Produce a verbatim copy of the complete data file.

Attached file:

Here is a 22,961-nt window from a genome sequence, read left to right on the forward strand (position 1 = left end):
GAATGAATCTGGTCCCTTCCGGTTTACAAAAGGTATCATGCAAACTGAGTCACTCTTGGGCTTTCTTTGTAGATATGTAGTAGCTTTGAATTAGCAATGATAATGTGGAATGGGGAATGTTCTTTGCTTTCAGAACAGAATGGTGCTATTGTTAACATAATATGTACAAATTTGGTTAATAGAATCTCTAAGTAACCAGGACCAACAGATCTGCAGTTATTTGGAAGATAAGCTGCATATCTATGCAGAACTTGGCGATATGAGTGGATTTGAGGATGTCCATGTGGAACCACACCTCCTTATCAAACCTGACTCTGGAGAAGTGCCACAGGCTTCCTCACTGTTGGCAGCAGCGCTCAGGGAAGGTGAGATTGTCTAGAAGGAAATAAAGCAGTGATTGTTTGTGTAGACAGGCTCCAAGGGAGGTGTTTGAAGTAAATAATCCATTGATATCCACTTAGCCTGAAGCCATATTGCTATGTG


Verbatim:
Here is a 22,961-nt window from a genome sequence, read left to right on the forward strand (position 1 = left end):
GAATGAATCTGGTCCCTTCCGGTTTACAAAAGGTATCATGCAAACTGAGTCACTCTTGGGCTTTCTTTGTAGATATGTAGTAGCTTTGAATTAGCAATGATAATGTGGAATGGGGAATGTTCTTTGCTTTCAGAACAGAATGGTGCTATTGTTAACATAATATGTACAAATTTGGTTAATAGAATCTCTAAGTAACCAGGACCAACAGATCTGCAGTTATTTGGAAGATAAGCTGCATATCTATGCAGAACTTGGCGATATGAGTGGATTTGAGGATGTCCATGTGGAACCACACCTCCTTATCAAACCTGACTCTGGAGAAGTGCCACAGGCTTCCTCACTGTTGGCAGCAGCGCTCAGGGAAGGTGAGATTGTCTAGAAGGAAATAAAGCAGTGATTGTTTGTGTAGACAGGCTCCAAGGGAGGTGTTTGAAGTAAATAATCCATTGATATCCACTTAGCCTGAAGCCATATTGCTATGTG